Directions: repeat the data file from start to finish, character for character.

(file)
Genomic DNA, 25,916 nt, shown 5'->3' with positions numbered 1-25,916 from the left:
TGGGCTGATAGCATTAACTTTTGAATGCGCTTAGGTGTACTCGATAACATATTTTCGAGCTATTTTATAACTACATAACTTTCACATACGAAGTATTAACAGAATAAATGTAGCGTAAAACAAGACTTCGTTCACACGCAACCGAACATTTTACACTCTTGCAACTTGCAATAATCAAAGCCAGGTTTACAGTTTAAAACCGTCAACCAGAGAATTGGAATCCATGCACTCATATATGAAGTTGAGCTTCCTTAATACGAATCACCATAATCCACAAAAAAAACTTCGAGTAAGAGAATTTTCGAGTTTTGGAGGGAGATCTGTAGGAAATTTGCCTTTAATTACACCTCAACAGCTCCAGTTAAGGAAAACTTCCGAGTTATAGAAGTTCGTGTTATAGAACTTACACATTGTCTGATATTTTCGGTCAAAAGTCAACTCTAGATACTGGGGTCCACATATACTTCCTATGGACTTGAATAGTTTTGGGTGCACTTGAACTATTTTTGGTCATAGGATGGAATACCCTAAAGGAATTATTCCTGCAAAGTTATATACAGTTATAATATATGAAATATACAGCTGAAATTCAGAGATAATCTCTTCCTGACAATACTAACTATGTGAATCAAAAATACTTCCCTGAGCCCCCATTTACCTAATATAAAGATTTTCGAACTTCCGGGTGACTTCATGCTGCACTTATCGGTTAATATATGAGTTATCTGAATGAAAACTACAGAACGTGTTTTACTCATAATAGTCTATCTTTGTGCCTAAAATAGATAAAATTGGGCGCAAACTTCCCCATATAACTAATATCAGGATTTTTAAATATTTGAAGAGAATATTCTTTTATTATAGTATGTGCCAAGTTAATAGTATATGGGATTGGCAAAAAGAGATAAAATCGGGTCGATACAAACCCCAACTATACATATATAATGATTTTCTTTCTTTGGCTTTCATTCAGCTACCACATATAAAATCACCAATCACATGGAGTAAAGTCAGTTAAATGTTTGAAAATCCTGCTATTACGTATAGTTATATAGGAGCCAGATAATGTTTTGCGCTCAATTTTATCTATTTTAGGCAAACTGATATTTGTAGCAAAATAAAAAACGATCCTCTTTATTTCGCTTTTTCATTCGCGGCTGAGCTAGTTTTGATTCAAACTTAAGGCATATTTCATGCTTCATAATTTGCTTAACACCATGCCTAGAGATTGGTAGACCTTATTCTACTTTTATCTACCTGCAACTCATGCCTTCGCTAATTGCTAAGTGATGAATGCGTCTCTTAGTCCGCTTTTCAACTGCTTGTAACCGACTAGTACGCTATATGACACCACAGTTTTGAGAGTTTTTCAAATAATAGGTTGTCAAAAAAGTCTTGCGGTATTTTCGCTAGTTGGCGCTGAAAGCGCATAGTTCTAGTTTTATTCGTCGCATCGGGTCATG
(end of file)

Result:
Genomic DNA, 25,916 nt, shown 5'->3' with positions numbered 1-25,916 from the left:
TGGGCTGATAGCATTAACTTTTGAATGCGCTTAGGTGTACTCGATAACATATTTTCGAGCTATTTTATAACTACATAACTTTCACATACGAAGTATTAACAGAATAAATGTAGCGTAAAACAAGACTTCGTTCACACGCAACCGAACATTTTACACTCTTGCAACTTGCAATAATCAAAGCCAGGTTTACAGTTTAAAACCGTCAACCAGAGAATTGGAATCCATGCACTCATATATGAAGTTGAGCTTCCTTAATACGAATCACCATAATCCACAAAAAAAACTTCGAGTAAGAGAATTTTCGAGTTTTGGAGGGAGATCTGTAGGAAATTTGCCTTTAATTACACCTCAACAGCTCCAGTTAAGGAAAACTTCCGAGTTATAGAAGTTCGTGTTATAGAACTTACACATTGTCTGATATTTTCGGTCAAAAGTCAACTCTAGATACTGGGGTCCACATATACTTCCTATGGACTTGAATAGTTTTGGGTGCACTTGAACTATTTTTGGTCATAGGATGGAATACCCTAAAGGAATTATTCCTGCAAAGTTATATACAGTTATAATATATGAAATATACAGCTGAAATTCAGAGATAATCTCTTCCTGACAATACTAACTATGTGAATCAAAAATACTTCCCTGAGCCCCCATTTACCTAATATAAAGATTTTCGAACTTCCGGGTGACTTCATGCTGCACTTATCGGTTAATATATGAGTTATCTGAATGAAAACTACAGAACGTGTTTTACTCATAATAGTCTATCTTTGTGCCTAAAATAGATAAAATTGGGCGCAAACTTCCCCATATAACTAATATCAGGATTTTTAAATATTTGAAGAGAATATTCTTTTATTATAGTATGTGCCAAGTTAATAGTATATGGGATTGGCAAAAAGAGATAAAATCGGGTCGATACAAACCCCAACTATACATATATAATGATTTTCTTTCTTTGGCTTTCATTCAGCTACCACATATAAAATCACCAATCACATGGAGTAAAGTCAGTTAAATGTTTGAAAATCCTGCTATTACGTATAGTTATATAGGAGCCAGATAATGTTTTGCGCTCAATTTTATCTATTTTAGGCAAACTGATATTTGTAGCAAAATAAAAAACGATCCTCTTTATTTCGCTTTTTCATTCGCGGCTGAGCTAGTTTTGATTCAAACTTAAGGCATATTTCATGCTTCATAATTTGCTTAACACCATGCCTAGAGATTGGTAGACCTTATTCTACTTTTATCTACCTGCAACTCATGCCTTCGCTAATTGCTAAGTGATGAATGCGTCTCTTAGTCCGCTTTTCAACTGCTTGTAACCGACTAGTACGCTATATGACACCACAGTTTTGAGAGTTTTTCAAATAATAGGTTGTCAAAAAAGTCTTGCGGTATTTTCGCTAGTTGGCGCTGAAAGCGCATAGTTCTAGTTTTATTCGTCGCATCGGGTCATG